Our internal audience has a partner, the internal speaker (“I”). The speaker sees things in tension, but moving towards somewhere other than the bottom of the ocean: the quiet sensualism of “soap for shoulder bone” invites “cleansing.” Finally, a “time to” do something. But “cleansing” occurs in the realm where not everything is wholly pure – “gelatinous microbes… torment your undone sin,” as being human is a Fallen state, an incomplete action, and worst of all right now, just plain dirty. And if being at the bottom of an ocean sucks, notice where our internal speaker’s list has moved to: “a shapely wooden leg in a home far away from your prescriptive land.”

In the “prescriptive land,” perhaps, we can all follow the Law blindly that will make us as pure as the angels. Outside that land, we get this grotesque comic production from our own sensuality: we try to take control, and even though we accept imperfection, the whole enterprise is tilted towards artifice and thus our own ridiculousness. We all know the wooden leg lamp from “A Christmas Story,” but I never imagined finding true love might mean sleeping with the lamp.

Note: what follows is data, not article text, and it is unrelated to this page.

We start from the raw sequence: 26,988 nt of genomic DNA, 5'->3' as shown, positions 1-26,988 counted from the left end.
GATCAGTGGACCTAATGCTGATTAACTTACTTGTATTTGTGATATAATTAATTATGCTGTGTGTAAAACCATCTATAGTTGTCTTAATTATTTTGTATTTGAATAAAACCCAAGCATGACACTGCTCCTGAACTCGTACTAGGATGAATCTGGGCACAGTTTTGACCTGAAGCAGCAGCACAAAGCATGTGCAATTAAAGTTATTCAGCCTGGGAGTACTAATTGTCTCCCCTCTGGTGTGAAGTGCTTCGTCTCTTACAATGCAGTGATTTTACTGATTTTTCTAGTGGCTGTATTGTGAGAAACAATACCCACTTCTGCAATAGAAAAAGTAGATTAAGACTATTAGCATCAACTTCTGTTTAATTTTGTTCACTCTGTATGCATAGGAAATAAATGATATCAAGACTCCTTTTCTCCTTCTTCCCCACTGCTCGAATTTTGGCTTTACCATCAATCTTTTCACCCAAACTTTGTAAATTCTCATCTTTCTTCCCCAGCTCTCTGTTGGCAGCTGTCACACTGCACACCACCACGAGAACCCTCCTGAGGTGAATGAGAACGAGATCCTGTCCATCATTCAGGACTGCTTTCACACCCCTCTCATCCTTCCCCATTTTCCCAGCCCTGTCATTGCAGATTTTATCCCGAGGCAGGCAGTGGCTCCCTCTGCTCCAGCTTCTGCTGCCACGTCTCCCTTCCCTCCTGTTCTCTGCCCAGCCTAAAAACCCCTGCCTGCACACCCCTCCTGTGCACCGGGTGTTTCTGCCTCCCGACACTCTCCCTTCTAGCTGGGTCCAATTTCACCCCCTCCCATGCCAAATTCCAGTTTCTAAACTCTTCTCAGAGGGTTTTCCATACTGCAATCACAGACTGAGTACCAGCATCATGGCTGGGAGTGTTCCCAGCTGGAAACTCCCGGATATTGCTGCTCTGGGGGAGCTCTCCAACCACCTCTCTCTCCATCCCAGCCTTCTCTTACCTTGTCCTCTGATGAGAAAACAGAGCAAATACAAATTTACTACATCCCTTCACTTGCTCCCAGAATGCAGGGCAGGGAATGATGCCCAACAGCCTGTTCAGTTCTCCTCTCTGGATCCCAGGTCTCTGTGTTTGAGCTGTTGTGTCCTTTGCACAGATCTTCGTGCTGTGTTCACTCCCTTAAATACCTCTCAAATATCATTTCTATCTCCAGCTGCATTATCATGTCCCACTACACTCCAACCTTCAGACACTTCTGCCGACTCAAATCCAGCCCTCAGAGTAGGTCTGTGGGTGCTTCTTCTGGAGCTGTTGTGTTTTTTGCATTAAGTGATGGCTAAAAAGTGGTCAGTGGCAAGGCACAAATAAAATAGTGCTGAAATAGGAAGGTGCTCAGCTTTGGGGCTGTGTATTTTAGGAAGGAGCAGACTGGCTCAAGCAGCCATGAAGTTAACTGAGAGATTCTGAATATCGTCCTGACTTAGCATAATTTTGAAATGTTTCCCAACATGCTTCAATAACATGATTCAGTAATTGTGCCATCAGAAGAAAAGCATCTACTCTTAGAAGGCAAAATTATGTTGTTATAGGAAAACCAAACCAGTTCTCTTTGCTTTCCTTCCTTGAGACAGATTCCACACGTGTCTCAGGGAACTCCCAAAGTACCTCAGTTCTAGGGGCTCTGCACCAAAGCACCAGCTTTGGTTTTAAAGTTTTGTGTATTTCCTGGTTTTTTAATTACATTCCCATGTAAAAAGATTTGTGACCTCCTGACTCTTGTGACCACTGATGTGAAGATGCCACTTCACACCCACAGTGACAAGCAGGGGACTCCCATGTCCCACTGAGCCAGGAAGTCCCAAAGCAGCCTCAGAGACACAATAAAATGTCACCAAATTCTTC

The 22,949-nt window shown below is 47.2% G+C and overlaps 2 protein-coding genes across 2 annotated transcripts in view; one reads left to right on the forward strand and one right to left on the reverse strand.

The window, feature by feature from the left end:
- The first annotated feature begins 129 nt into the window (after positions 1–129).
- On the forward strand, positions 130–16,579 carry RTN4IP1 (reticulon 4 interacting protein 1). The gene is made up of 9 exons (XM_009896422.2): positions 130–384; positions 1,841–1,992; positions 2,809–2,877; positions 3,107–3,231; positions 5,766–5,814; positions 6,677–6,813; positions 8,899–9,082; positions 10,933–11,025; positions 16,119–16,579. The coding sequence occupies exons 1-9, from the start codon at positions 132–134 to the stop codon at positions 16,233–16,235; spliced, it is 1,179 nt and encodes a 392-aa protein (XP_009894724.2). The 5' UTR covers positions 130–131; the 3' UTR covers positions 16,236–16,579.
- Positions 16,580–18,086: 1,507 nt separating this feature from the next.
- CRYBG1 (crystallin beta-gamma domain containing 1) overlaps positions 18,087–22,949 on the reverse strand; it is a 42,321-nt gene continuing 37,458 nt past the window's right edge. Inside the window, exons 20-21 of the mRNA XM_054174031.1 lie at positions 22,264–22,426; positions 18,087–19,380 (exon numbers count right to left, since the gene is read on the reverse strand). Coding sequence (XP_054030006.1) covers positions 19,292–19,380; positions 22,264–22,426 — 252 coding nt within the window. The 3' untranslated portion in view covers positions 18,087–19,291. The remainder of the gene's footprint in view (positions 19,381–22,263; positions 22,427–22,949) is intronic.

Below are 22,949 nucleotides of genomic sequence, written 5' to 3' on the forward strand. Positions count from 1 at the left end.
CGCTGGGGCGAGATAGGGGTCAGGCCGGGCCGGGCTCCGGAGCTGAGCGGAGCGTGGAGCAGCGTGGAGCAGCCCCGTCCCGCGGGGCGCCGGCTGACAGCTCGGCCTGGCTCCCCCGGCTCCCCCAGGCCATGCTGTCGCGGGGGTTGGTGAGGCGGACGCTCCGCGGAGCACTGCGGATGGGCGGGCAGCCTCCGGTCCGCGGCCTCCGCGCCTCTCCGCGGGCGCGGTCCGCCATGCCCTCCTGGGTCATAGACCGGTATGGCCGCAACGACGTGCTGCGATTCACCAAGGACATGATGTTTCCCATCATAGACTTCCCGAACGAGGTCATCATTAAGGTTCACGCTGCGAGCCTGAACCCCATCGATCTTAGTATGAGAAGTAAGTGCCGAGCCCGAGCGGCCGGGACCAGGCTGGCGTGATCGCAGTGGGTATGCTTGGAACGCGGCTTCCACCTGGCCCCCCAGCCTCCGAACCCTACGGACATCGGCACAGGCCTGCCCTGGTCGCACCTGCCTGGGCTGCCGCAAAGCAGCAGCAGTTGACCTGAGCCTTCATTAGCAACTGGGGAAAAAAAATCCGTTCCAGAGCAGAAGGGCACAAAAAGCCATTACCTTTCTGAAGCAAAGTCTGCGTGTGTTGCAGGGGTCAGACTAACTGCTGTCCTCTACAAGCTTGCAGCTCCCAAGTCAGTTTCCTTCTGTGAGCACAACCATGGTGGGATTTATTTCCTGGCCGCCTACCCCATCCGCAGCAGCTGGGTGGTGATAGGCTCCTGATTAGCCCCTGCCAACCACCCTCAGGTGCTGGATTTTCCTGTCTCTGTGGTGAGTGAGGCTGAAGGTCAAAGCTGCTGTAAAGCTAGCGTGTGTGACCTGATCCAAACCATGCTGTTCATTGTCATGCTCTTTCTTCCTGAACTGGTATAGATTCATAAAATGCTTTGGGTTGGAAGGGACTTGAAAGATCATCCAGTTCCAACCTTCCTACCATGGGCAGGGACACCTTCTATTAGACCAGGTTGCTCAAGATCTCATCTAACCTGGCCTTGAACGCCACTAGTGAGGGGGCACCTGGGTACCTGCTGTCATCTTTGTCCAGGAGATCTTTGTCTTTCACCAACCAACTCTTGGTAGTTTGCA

So our internal speaker and internal audience have to do a bit more searching to find a solution to this puzzle, and you see the puzzle outright: Does talking about love in terms of purity generate and sustain love?

Our speaker brings us to the issue of “everyone” – what do they want? Apparently, they want “to lie between,” perhaps exactly between. But between “Self-expression and smashing dishes?” One would think self-expression causes the smashing of dishes, but the way the speaker puts the issue in “everyone’s” mind, it seems that people believe if they don’t express themselves they’re doomed to a loveless marriage.